Please read this explanation of your incorrect conclusion due to Rhys-Jones' error carefully. I posted it once already, but you evidently ignored it or forgot it:Only Rhys-Jones went a bit in this direction, speaking of "Tovey's version" but not studying the battle in detail and thus implicitly confirming the same version.
Rhys-Jones book has recently been quoted as in
Alberto said: However, the final proof, that allowed Antonio to understand everything bottom-up even before having entirely the above material available, is the intentional "embellishment" (or "sugar-coating", or "cover-up") of the facts in the reports presented after the battle to get to the final official version.
As Graham Rhys-Jones wisely said in his "The loss of the Bismarck": "it was Tovey's version which went to the printers".
The suggestion that Tovey's version differed from some other version is based on the mistaken reference in Rhys-Jones book regarding Rodney's movements.
He writes "Tovey had described her blocking position as extremely well chosen. Pound, who had gone through the records with extraordinary diligence, thought it very ill-judged (36)"
In the citation (36) he says this is from a letter from Pound to Tovey and then gives the ADM 199/1188 p25. However as you can see from the document I posted at the beginning of this thread [1941 Criticism thread], it is actually nothing of the sort, but an internal memo signed by Tom Phillips to Pound. We know from the other draft response to Tovey that Pound disagreed with and overrode Phillips' opinion, he agreed with Tovey's opinion and on this matter alone, it was correct that Tovey's version went to the printers. There was no contradictory version because Pound and Tovey agreed.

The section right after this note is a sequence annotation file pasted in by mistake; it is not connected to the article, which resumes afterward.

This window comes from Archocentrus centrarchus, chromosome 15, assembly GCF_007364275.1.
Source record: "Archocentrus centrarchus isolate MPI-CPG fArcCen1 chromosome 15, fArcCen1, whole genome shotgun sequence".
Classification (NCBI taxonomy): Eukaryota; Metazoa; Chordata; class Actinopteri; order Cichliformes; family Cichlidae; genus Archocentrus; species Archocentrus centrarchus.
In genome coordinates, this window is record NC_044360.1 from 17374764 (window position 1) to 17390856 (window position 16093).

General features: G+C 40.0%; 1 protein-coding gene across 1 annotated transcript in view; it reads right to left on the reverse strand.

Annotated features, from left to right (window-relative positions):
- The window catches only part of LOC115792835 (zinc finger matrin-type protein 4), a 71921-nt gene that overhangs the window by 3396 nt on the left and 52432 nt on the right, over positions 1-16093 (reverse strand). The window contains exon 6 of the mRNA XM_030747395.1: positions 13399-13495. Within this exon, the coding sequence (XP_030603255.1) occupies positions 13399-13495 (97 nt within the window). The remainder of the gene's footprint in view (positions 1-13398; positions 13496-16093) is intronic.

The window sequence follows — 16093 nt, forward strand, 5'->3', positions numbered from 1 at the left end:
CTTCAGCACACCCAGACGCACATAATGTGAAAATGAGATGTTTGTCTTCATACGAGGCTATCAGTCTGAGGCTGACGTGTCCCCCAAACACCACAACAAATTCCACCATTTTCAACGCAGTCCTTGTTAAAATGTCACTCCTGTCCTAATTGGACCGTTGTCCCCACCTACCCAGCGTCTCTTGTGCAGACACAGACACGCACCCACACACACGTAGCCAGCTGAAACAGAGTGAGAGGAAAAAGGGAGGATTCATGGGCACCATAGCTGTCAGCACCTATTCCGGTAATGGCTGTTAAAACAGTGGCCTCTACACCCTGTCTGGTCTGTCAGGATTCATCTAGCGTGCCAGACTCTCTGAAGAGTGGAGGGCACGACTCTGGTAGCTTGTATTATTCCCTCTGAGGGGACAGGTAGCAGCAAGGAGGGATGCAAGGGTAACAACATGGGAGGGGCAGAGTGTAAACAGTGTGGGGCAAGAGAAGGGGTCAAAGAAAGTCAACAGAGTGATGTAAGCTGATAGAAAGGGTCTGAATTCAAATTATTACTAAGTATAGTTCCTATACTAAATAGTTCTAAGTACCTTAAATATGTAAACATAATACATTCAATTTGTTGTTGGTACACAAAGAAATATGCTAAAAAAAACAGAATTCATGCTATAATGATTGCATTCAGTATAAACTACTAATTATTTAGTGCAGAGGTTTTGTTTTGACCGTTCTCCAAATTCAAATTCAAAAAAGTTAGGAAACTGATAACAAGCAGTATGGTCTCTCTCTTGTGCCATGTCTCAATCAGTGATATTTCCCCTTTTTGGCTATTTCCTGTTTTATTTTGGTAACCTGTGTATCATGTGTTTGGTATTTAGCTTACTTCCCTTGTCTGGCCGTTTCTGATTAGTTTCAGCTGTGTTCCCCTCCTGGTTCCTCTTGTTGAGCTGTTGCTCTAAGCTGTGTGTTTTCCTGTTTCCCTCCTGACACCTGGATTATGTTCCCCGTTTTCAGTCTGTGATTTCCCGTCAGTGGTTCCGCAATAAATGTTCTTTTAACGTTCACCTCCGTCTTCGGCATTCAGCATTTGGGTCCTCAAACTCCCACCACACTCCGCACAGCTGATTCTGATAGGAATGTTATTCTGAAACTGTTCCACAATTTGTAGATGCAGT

How Rhys-Jones got things muddled up who knows. There is nothing in Rhys-Jones book to suggest he thought there was any cover-up or conspiracy.
In clear for you: Tovey said Rodney's blocking position was well chosen. Phillips said it was ill chosen. Tovey's version went to the printers, because Pound realised he was correct and told Phillips he was wrong. Rhys-Jones incorrectly ascribed Phillips' opinion "ill-judged" to Pound.
Rhys-Jones never fabricated evidence as Antonio has done, and never suggested there was any kind of cover-up. He never suggested there was another "version" of the overall chase which varied from Tovey's. He studied the action in detail, but was not interested in making up a Conspiracy Theory with imaginary evidence.
Please confirm you understand Rhys-Jones' error and its significance. Please do not make this same error again and repeat these words again.
Only Rhys-Jones went a bit in this direction, speaking of "Tovey's version" but not studying the battle in detail and thus implicitly confirming the same version.
We know why you keep saying the same incorrect things over and over
Here the only fairy tale (that has been "imposed" by the "winners" for 75+ years) is Kennedy's novel, full of heroes, honorable decisions and consensus from British side.
The "cover up" conspiracy theory was always very illogical
Unless you deeply resent what you consider "triumphalist" accounts of the RN's defeat of Rheinübung and suspect you can make some money out of providing an alternative reality.
All the best